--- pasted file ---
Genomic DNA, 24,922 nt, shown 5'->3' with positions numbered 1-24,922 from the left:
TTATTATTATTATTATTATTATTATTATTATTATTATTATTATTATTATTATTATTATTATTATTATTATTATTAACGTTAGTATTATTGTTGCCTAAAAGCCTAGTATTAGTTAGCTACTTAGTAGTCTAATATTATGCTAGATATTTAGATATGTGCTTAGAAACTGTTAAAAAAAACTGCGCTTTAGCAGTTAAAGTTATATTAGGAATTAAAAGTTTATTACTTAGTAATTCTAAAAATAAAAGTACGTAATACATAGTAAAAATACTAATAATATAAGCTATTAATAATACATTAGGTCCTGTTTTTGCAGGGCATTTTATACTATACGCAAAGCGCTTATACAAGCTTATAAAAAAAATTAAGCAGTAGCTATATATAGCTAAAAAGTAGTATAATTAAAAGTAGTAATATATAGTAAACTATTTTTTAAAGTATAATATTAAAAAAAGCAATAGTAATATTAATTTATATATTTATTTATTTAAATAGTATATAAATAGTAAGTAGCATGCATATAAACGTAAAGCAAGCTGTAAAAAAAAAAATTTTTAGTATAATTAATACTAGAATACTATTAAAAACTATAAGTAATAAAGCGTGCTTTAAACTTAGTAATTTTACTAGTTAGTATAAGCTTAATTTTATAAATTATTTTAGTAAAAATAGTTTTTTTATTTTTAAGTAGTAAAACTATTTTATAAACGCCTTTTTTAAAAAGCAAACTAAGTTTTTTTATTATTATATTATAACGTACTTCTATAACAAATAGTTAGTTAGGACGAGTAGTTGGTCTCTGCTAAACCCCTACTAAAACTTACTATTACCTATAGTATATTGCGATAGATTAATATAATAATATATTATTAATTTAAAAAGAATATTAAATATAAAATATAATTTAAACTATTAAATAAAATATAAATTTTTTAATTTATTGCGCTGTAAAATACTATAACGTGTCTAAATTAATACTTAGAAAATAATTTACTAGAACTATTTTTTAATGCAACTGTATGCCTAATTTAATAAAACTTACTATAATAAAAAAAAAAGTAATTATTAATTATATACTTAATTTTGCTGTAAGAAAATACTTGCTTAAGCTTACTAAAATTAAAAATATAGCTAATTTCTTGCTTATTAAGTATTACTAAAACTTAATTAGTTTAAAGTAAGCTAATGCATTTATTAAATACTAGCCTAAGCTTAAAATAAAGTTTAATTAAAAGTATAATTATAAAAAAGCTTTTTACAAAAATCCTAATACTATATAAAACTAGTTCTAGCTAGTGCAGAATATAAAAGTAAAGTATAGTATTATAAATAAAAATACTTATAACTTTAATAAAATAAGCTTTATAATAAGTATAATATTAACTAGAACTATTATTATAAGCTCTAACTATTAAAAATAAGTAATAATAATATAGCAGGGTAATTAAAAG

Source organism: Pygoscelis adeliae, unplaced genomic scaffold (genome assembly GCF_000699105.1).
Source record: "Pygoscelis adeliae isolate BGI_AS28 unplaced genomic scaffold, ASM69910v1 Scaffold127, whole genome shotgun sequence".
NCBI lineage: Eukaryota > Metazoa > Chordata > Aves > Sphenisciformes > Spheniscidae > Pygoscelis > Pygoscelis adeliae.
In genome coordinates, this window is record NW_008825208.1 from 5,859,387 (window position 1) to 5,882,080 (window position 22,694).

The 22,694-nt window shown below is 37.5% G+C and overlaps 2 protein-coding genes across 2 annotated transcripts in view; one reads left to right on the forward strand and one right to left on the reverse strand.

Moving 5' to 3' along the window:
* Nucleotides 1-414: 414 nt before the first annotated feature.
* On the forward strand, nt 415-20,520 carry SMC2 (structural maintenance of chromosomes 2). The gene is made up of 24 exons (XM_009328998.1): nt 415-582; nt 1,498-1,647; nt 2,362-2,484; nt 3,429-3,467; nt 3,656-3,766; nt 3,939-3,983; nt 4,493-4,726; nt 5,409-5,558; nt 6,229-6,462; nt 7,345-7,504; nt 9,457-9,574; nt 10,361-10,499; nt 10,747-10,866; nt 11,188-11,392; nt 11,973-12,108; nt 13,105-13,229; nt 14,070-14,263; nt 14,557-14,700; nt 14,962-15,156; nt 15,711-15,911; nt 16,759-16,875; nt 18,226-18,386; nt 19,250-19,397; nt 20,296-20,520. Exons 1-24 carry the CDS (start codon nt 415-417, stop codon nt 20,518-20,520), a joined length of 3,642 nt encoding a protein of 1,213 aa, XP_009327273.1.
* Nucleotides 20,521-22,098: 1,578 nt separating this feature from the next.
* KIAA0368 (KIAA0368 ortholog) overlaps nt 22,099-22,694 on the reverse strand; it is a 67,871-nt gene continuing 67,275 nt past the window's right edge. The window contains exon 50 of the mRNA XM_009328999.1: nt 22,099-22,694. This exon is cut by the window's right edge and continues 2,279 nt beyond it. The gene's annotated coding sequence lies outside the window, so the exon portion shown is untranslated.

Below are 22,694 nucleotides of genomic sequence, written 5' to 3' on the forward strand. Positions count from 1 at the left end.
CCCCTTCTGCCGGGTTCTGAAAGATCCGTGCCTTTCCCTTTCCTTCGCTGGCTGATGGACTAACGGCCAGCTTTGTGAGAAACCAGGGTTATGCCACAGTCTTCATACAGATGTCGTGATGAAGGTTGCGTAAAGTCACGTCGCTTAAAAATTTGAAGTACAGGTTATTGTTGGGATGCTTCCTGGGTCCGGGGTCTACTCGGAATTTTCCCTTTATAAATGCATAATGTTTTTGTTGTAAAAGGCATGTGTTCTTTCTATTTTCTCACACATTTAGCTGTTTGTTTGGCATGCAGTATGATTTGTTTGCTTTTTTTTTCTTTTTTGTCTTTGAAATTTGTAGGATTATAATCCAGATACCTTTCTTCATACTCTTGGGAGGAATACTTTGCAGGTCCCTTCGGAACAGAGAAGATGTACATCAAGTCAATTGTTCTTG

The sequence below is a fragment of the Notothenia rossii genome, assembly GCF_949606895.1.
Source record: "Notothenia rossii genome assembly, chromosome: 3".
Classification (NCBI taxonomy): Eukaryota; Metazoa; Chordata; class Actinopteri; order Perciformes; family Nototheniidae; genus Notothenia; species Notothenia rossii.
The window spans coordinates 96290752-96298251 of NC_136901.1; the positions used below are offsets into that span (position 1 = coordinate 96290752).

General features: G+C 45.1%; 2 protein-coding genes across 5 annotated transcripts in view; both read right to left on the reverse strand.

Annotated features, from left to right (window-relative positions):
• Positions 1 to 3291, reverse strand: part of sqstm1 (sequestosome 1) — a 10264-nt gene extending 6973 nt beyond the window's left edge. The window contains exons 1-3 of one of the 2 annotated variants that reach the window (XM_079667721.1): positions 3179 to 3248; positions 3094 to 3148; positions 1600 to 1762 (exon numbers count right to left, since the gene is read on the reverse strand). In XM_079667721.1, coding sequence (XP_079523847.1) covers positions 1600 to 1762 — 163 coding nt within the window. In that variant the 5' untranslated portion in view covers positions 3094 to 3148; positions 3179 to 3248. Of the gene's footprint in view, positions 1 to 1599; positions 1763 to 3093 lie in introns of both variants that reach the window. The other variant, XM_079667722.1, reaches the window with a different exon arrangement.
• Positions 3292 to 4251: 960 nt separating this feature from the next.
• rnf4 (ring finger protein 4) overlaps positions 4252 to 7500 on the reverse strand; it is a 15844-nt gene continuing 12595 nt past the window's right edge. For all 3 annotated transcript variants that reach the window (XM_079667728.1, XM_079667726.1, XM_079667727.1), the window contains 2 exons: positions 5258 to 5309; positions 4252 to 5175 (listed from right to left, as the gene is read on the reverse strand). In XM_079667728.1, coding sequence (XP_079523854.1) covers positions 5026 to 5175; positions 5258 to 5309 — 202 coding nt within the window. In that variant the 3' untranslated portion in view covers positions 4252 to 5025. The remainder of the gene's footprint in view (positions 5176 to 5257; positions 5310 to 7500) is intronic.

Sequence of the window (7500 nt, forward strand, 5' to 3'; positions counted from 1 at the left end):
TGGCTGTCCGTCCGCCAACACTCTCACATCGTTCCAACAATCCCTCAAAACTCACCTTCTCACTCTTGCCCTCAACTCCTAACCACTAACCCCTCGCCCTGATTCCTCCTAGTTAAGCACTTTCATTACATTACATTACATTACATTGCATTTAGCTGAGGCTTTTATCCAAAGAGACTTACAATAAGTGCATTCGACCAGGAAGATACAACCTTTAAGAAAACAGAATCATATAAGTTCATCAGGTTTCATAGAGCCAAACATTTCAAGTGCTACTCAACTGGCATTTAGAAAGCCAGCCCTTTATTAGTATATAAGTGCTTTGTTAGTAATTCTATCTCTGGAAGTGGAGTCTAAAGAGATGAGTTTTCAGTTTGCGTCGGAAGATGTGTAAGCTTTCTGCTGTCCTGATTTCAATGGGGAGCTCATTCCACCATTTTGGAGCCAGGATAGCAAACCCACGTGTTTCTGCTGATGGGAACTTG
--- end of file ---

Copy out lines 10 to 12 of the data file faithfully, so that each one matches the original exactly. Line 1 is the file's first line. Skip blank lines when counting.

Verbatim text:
* On the forward strand, nt 415-20,520 carry SMC2 (structural maintenance of chromosomes 2). The gene is made up of 24 exons (XM_009328998.1): nt 415-582; nt 1,498-1,647; nt 2,362-2,484; nt 3,429-3,467; nt 3,656-3,766; nt 3,939-3,983; nt 4,493-4,726; nt 5,409-5,558; nt 6,229-6,462; nt 7,345-7,504; nt 9,457-9,574; nt 10,361-10,499; nt 10,747-10,866; nt 11,188-11,392; nt 11,973-12,108; nt 13,105-13,229; nt 14,070-14,263; nt 14,557-14,700; nt 14,962-15,156; nt 15,711-15,911; nt 16,759-16,875; nt 18,226-18,386; nt 19,250-19,397; nt 20,296-20,520. Exons 1-24 carry the CDS (start codon nt 415-417, stop codon nt 20,518-20,520), a joined length of 3,642 nt encoding a protein of 1,213 aa, XP_009327273.1.
* Nucleotides 20,521-22,098: 1,578 nt separating this feature from the next.
* KIAA0368 (KIAA0368 ortholog) overlaps nt 22,099-22,694 on the reverse strand; it is a 67,871-nt gene continuing 67,275 nt past the window's right edge. The window contains exon 50 of the mRNA XM_009328999.1: nt 22,099-22,694. This exon is cut by the window's right edge and continues 2,279 nt beyond it. The gene's annotated coding sequence lies outside the window, so the exon portion shown is untranslated.